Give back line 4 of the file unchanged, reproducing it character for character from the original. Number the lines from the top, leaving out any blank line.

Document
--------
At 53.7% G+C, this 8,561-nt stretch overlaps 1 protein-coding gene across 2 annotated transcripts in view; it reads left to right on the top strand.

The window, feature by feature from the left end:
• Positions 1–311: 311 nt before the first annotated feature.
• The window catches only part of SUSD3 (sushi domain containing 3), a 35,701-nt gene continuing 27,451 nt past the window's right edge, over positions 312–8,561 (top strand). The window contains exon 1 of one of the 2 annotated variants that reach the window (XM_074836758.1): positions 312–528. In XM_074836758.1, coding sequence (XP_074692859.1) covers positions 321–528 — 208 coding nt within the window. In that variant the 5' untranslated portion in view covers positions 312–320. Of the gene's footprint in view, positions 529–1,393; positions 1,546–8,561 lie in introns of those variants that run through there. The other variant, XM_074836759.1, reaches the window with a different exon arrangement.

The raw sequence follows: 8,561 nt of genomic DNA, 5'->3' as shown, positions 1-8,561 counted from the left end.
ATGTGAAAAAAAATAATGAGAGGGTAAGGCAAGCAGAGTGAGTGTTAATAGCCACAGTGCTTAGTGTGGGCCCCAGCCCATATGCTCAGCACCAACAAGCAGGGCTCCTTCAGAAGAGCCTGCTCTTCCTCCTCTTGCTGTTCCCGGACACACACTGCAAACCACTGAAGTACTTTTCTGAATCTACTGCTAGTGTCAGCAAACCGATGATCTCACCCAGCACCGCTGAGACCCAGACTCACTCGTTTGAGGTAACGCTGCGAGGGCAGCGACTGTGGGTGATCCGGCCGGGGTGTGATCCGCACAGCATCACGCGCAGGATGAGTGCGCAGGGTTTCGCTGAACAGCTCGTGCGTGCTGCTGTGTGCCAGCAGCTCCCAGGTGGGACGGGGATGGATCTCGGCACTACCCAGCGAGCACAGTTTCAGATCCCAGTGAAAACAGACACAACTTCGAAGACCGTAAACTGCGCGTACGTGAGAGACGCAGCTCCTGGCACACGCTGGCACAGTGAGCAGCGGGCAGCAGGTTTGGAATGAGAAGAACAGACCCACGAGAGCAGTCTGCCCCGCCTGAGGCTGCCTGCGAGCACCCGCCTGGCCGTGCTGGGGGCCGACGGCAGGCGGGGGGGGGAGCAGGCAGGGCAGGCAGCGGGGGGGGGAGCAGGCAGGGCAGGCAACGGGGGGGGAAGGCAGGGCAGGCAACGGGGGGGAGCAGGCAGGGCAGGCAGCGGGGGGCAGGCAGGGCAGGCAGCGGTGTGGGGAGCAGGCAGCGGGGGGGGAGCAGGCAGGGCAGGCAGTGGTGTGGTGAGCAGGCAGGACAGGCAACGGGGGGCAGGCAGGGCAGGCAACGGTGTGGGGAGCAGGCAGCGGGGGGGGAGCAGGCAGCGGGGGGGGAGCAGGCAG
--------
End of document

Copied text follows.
• The window catches only part of SUSD3 (sushi domain containing 3), a 35,701-nt gene continuing 27,451 nt past the window's right edge, over positions 312–8,561 (top strand). The window contains exon 1 of one of the 2 annotated variants that reach the window (XM_074836758.1): positions 312–528. In XM_074836758.1, coding sequence (XP_074692859.1) covers positions 321–528 — 208 coding nt within the window. In that variant the 5' untranslated portion in view covers positions 312–320. Of the gene's footprint in view, positions 529–1,393; positions 1,546–8,561 lie in introns of those variants that run through there. The other variant, XM_074836759.1, reaches the window with a different exon arrangement.